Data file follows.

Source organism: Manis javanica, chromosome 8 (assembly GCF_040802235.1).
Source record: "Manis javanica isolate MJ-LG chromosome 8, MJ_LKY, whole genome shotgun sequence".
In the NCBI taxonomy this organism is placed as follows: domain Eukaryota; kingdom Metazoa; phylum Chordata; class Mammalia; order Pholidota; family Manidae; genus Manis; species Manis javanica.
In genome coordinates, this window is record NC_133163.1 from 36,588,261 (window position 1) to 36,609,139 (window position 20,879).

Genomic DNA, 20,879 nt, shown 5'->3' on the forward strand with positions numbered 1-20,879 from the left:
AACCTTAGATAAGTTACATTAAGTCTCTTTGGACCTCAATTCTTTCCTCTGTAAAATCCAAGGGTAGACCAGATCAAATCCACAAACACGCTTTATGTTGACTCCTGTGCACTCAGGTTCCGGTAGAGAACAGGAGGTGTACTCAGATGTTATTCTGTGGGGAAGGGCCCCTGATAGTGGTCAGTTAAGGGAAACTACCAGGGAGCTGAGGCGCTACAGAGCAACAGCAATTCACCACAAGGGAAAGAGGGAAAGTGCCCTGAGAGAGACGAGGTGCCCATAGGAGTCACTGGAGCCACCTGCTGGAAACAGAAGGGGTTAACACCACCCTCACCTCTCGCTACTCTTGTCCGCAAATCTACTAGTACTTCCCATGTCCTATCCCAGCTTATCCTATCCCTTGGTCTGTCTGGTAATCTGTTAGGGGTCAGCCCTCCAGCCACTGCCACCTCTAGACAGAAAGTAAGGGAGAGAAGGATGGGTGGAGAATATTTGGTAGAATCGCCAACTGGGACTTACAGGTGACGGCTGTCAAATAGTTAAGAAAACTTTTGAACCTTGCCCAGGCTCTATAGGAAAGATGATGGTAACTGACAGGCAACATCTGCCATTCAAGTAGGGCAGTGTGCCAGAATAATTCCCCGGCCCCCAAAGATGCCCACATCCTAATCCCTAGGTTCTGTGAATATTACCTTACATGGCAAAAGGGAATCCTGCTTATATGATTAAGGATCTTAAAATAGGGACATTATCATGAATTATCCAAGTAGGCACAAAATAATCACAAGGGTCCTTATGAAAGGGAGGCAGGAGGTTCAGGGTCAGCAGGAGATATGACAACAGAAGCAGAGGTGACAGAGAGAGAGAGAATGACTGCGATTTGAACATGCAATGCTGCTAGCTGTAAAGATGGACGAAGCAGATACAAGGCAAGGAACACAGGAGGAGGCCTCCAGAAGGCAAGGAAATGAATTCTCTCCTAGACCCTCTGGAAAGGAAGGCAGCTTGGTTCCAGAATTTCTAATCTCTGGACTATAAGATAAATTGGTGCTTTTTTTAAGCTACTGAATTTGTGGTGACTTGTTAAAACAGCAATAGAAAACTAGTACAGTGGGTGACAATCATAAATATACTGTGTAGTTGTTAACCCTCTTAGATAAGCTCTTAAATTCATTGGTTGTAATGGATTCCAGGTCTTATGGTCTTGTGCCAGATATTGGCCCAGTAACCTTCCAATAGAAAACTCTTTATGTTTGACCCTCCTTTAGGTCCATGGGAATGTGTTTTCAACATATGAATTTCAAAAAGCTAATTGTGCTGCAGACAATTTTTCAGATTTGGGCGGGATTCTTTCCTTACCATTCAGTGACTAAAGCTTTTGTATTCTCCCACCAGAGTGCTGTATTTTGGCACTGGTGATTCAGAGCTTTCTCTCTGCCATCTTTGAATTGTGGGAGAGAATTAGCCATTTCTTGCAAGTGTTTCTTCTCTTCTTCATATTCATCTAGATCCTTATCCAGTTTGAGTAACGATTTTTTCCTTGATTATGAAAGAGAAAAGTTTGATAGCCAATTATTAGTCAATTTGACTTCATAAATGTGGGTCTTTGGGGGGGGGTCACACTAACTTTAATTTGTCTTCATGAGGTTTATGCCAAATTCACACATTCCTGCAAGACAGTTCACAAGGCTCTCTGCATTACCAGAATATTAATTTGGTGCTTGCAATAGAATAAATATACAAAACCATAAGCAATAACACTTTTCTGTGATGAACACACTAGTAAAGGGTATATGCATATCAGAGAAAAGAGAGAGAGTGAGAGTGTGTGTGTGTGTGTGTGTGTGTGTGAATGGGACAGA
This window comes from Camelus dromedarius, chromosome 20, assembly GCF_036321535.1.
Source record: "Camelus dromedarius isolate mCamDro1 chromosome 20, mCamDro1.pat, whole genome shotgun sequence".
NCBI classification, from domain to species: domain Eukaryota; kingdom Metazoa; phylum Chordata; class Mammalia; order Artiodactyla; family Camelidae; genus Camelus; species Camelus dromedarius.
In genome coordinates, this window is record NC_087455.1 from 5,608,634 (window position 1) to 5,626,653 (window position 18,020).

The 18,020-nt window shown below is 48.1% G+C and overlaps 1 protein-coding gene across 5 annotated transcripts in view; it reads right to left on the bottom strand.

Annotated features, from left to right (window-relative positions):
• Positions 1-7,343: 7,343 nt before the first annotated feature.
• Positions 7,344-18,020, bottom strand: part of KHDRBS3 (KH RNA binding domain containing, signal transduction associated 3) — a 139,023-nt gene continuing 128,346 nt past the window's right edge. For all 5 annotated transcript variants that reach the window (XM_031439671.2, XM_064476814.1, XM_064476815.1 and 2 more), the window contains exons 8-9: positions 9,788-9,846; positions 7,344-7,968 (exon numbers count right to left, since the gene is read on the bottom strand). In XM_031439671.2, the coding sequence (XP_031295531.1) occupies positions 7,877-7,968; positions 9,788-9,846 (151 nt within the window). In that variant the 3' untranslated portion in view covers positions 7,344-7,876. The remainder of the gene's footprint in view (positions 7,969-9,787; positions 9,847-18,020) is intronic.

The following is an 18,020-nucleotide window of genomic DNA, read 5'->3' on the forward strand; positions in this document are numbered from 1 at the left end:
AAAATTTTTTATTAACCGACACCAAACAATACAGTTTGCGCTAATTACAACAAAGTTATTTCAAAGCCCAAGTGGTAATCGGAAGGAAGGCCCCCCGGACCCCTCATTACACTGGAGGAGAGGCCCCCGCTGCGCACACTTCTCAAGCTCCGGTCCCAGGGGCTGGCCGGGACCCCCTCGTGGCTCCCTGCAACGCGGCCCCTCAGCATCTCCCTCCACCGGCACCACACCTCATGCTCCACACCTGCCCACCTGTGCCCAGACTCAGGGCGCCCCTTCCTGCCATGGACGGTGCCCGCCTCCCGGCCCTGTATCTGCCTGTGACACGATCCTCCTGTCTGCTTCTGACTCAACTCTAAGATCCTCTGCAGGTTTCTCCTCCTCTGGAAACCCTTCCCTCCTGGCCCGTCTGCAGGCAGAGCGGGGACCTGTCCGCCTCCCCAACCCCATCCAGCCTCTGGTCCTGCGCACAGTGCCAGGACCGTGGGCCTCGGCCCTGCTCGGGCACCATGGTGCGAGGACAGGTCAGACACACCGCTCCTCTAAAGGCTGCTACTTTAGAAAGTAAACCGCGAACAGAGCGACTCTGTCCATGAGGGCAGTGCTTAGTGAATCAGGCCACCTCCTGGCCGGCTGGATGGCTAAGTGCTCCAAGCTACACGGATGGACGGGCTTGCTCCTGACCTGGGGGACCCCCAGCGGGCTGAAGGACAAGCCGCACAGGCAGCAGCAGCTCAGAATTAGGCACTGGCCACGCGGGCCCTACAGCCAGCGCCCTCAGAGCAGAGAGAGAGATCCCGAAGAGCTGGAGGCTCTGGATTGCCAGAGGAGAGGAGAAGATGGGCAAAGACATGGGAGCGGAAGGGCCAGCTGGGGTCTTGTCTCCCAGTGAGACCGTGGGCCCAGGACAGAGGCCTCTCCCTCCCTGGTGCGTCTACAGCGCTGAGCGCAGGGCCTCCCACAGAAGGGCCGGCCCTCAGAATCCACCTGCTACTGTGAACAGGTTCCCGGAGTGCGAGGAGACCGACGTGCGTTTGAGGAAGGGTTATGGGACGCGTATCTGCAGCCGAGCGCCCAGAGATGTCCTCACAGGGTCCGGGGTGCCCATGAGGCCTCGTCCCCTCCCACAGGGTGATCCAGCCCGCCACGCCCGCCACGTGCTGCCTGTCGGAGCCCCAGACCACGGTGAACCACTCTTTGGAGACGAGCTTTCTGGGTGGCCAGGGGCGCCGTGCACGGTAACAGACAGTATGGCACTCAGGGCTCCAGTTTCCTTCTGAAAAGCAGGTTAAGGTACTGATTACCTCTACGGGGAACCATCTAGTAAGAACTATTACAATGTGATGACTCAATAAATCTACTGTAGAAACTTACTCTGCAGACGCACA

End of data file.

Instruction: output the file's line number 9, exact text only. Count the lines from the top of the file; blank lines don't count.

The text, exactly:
NCBI classification, from domain to species: domain Eukaryota; kingdom Metazoa; phylum Chordata; class Mammalia; order Artiodactyla; family Camelidae; genus Camelus; species Camelus dromedarius.